“The plan was to return within three hours to Jolo, the island’s main city. I had promised Jolo’s mayor I would attend the Philippine Independence Day ceremony. This was on June 12, 2012.

“My Filipino coordinator said that he was tied up with work in Manila, but had arranged all the interviews and made all the arrangements for my visit to Zamboanga City and Sulu island, including the interview with the ASG leader. He kept saying: ‘My brother, you will be in good hands.’




An aerial photo of Jolo, in Mindanao’s Sulu province, where journalist Baker Atyani was found in 2013. (AFP)

“The night before I was kidnapped, he sent me a text saying the same thing. Something inside me warned me of a lurking threat, but I ignored the feeling. My coordinator arranged our accommodation at Sulu Students Hostel and insisted that I refuse to stay with the governor of the island or with the mayor of Jolo. ‘They should not know about our plans to meet with the ASG leader,’ he said.

“As Romeo drove toward the jungle, I had a feeling I would not return soon. The car crashed three times during the journey; the third time, Romeo left the car on the road and told us to continue on foot. This added to my feeling that something was not right; you cannot just leave the car on the road and continue with your journey unless it is serious.

“The journalist in me ignored every sign of threat. ‘You should do this scoop, meet the ASG leader in the jungle, and get a first-hand account of the conflict in Mindanao,’ I thought to myself. I had interviewed all the other parties involved in the conflict of Mindanao by then.

“We were deep inside the Patikol area, the ASG stronghold. Armed men from every side of the jungle appeared with guns and munitions. Abu Rami, an ASG leader who was later ambushed and killed by the Philippine army, gave money to Romeo, who left us with our kidnappers.

“I spent 18 months in captivity, in the heart of the Sulu jungle, living among ignorant people, to say the least.

“When Sheikh Mohammed Hussein, the Grand Mufti of Jerusalem, appealed to my kidnappers to release me, they had hardly heard of Jerusalem. One of them asked me about it, to which I said: ‘Have you heard about Al-Aqsa Mosque?’ He said: ‘Yes, is that in Spain?’”


Why the UN is struggling to function

Antonio Guterres, UN secretary-general, called the budget shortfall “the worst cash crisis facing the UN in nearly a decade,” jeopardizing, among other things, peacekeeping efforts and the management of the UN’s New York headquarters. (Ray Hanania)
Updated 16 October 2019

Why the UN is struggling to function

  • World body facing 'the worst cash crisis' in nearly a decade due to mounting arrears
  • Crisis is marked by lack of cash to pay staff and vendors or to fund critical programs

NEW YORK CITY: The UN is facing its worst liquidity shortfall in 74 years of operation with a deficit of $1.385 billion, which is making it difficult for the world body to pay staff and vendors or fund missions.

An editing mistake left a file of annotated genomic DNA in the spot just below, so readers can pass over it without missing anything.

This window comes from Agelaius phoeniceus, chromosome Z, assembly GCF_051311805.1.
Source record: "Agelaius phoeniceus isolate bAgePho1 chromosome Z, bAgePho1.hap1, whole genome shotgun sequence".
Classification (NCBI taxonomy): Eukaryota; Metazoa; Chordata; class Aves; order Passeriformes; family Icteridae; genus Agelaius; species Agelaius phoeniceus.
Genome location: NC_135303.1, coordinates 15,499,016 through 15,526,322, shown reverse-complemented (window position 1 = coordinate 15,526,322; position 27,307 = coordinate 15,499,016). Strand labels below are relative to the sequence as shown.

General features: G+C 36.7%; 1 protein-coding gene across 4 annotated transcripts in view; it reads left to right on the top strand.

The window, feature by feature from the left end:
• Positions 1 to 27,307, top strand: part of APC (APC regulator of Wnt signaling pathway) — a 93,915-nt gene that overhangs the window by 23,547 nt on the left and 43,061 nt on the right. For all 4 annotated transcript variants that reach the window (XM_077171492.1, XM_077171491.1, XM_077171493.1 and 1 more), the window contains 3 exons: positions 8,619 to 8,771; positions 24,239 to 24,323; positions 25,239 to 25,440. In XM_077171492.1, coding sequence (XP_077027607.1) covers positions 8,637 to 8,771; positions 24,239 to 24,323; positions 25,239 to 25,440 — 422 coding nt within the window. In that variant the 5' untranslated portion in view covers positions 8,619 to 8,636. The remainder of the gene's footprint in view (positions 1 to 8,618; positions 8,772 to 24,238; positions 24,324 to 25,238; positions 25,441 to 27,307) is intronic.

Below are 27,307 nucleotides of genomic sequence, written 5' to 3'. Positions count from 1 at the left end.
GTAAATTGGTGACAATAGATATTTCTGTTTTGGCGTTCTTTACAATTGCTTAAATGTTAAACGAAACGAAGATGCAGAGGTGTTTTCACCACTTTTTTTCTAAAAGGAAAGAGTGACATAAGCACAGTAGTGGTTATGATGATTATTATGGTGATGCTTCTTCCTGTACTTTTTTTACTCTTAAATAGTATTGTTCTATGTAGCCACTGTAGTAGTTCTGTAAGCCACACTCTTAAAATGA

The crisis has forced Antonio Guterres, the UN secretary-general, to begin cutbacks in all operations.
Warning on Oct. 8 that the problems are at a “tipping point,” he called it “the worst cash crisis facing the UN in nearly a decade,” jeopardizing peacekeeping efforts in Yemen, Myanmar and the management of the UN’s New York headquarters, offices in Geneva, Vienna and Nairobi, and investigative commissions in Bangkok, Addis Ababa, Santiago and Beirut.
A UN budget review presented this week showed that the crisis is being driven by the lack of cash to pay staff and vendors or to fund critical programs, and outlined spending cuts that will begin immediately pending a resolution of the situation.
“The cash deficits occur earlier in the year, linger longer and run deeper,” said Catherine Pollard, UN under-secretary-general for management strategy, policy and compliance.
“For the second successive year, we have exhausted all regular budget liquidity reserves, despite several measures we had taken to reduce expenditures to align them with available liquidity.”
Chandramouli Ramanathan, UN's controller, detailed the debt in a presentation with Pollard on Oct. 11 that identified $1.385 billion in debts, more than half of the UN’s 2019 annual budget of $2.85 billion.
Ramanathan said that only $1.99 billion had been collected this year, including past year arrears.
“If the trend continues … you will pretty much see that at some point we are running out of liquidity so often — everything depends on the liquidity if the liquidity runs down, we have to prioritize the payment,” he said.
“It will come to the point where you will not have enough staff or not have enough to pay the vendors.”
Ramanathan said that 75 percent of the UN’s budget is for employee and building costs. The remainder includes air charters, fuel, rations, IT support and political missions, which he said are all in jeopardy.
This does not include the costs of peacekeeping missions, nearly $8 billion for 2019, but which are nearly $3.7 billion in arrears.
A slew of operating spending cuts at the UN began on Oct. 14, ranging from no new hirings or filling of vacant positions to switching off heating and airconditioning.